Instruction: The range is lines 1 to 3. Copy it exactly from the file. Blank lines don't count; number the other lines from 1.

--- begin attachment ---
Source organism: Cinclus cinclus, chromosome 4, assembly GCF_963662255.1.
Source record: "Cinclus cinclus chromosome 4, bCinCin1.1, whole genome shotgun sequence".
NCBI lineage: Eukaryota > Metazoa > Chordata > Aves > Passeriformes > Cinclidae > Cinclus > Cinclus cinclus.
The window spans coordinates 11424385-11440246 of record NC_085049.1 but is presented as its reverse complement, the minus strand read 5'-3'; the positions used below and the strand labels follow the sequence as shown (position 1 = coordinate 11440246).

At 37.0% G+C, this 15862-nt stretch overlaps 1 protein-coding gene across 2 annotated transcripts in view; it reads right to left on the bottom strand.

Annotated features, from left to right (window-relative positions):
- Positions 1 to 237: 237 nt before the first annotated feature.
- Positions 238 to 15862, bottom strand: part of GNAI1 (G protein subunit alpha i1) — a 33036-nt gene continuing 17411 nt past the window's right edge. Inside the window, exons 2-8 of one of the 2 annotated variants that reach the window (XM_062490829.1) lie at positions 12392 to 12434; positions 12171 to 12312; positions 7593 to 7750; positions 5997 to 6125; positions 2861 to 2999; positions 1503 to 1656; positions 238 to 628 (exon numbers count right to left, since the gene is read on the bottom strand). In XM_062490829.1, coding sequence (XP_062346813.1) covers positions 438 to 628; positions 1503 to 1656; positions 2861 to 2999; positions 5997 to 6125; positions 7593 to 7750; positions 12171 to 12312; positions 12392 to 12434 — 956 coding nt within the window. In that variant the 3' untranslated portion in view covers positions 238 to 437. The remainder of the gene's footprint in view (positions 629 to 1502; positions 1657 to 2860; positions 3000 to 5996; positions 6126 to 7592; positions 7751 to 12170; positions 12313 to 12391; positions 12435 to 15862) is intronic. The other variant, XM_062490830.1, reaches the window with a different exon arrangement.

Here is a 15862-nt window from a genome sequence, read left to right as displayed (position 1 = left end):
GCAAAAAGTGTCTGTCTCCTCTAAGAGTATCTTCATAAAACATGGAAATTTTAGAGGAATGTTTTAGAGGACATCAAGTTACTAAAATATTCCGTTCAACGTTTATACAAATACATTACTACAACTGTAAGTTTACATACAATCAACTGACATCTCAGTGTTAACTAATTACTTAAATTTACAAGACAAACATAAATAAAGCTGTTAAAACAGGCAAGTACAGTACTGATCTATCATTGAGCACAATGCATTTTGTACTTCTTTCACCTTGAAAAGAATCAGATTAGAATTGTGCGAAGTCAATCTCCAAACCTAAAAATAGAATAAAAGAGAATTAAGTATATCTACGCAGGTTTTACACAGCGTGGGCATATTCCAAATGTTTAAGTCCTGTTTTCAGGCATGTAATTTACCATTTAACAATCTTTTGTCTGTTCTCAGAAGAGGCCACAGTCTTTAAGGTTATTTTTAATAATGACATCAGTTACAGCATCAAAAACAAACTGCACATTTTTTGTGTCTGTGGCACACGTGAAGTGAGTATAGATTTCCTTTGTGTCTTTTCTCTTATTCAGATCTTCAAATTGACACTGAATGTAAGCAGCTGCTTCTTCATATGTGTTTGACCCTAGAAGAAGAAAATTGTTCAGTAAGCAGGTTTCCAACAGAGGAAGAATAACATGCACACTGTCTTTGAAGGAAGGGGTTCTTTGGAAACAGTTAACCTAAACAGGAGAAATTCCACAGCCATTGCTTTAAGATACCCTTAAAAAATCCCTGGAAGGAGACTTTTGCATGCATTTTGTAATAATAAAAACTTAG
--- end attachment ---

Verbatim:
Source organism: Cinclus cinclus, chromosome 4, assembly GCF_963662255.1.
Source record: "Cinclus cinclus chromosome 4, bCinCin1.1, whole genome shotgun sequence".
NCBI lineage: Eukaryota > Metazoa > Chordata > Aves > Passeriformes > Cinclidae > Cinclus > Cinclus cinclus.